You can read his fuller analysis here

Please feel free to forward this email.

Best wishes,

Peter Williams,
Warden, Tyndale House, Cambridge.

Related posts

Mark Driscoll interviews Matt Chandler

Mark Driscoll, pastor of Mars Hill Church in Seattle, Washington poses several questions to Matt Chandler, Pastor of the Village Church in the Dallas area in Texas and also the new president of ACTS29, an international church planting organization about his new book – The explicit Gospel and about the difficulty of preaching and leading a church.

Here’s a quote from Matt Chandler that is an accurate description of someone who „assumes” the Gospel:

„People in the heartland are very informed about what the Bible teaches on holiness and what a Christian’s life should look like, but without a love for Jesus and an understanding of his justifying and adopting work on the cross, [they] lack the ability to joyfully pursue God’s commanded holiness.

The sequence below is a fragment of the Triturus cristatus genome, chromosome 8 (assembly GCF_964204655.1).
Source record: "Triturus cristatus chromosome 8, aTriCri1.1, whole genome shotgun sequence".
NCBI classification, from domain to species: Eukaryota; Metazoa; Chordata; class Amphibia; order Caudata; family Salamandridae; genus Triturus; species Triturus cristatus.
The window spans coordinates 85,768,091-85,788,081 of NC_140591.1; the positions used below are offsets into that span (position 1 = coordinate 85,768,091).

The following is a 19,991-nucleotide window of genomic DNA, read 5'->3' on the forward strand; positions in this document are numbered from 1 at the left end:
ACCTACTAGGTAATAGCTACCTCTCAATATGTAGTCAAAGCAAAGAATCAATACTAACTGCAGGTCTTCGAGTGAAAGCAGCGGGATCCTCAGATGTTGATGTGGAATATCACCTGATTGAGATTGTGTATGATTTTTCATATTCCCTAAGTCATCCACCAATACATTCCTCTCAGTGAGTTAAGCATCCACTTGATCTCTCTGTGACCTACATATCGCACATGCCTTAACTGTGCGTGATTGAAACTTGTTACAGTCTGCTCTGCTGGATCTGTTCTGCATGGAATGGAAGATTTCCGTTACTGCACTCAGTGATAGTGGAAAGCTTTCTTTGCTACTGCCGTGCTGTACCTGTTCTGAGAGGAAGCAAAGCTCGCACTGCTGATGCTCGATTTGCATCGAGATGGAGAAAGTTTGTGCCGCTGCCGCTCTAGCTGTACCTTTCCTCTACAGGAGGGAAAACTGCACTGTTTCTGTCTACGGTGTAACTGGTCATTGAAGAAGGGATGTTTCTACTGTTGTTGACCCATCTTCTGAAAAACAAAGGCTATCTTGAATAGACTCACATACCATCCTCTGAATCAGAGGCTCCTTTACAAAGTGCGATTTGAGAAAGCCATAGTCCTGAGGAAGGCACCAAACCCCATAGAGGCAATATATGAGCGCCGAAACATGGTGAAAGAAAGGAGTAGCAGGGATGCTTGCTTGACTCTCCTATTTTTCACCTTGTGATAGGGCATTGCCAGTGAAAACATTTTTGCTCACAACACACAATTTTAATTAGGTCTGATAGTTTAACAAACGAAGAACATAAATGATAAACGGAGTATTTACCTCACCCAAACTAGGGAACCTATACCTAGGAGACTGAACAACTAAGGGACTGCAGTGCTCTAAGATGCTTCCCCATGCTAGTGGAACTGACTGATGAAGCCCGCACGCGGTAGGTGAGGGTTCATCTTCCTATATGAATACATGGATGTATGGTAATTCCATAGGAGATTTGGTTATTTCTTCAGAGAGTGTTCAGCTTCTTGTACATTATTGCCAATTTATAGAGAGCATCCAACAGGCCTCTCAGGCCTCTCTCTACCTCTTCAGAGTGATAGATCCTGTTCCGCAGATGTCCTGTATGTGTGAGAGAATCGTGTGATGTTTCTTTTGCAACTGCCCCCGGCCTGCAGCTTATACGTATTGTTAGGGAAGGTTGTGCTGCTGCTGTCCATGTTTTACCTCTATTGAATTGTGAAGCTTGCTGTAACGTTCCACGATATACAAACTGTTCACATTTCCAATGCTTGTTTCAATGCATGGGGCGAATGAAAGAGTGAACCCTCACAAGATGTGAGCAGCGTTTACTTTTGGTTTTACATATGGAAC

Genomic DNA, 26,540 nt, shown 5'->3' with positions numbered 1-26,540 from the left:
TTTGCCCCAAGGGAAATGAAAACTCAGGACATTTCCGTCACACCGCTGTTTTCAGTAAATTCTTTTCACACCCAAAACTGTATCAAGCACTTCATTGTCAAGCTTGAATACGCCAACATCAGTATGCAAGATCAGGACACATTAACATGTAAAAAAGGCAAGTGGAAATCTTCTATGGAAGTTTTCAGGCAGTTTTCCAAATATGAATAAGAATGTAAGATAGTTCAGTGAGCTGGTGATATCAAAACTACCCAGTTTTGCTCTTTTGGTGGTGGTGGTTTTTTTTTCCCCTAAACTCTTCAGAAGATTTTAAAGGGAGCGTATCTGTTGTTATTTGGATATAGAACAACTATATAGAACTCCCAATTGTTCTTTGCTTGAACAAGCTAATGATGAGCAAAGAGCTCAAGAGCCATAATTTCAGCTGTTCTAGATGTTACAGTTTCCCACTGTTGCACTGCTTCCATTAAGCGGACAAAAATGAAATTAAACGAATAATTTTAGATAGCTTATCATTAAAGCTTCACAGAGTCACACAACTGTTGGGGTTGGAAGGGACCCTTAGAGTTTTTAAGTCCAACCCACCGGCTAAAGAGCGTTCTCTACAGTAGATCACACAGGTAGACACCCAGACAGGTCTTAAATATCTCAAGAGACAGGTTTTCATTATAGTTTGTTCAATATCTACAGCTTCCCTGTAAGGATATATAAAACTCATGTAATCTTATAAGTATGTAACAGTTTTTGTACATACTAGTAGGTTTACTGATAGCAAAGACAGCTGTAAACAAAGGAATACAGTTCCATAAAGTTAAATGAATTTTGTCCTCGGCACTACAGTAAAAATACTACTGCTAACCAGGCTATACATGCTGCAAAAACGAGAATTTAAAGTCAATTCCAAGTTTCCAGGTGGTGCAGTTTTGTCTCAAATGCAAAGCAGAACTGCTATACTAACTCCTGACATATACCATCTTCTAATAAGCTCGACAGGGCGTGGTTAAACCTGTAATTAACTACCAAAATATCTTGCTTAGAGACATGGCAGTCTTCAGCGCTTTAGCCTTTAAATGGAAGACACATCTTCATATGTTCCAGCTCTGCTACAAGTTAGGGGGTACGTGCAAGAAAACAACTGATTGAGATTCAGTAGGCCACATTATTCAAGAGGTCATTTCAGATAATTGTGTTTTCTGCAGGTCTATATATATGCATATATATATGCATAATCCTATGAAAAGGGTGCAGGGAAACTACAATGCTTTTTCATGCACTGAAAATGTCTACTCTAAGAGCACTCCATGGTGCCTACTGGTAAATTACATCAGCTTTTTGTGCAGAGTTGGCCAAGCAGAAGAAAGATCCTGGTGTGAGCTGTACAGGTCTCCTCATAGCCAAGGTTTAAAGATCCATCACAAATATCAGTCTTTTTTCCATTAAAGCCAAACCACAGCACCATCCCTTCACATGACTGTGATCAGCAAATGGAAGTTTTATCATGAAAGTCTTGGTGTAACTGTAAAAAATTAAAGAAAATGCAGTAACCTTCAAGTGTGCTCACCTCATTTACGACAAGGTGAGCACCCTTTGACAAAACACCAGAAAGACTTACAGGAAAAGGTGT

So they find themselves in a state of self-righteousness because they compare their strengths to other people’s weaknesses and feel better about themselves….  then they get so discouraged trying to be good enough for God that they eventually bail on the church and Jesus because they think they tried him, but never really did.

You can read the entire interview here at http://pastormark.tv/2012/05/22/a-q-a-with-matt-chandler-about-his-new-book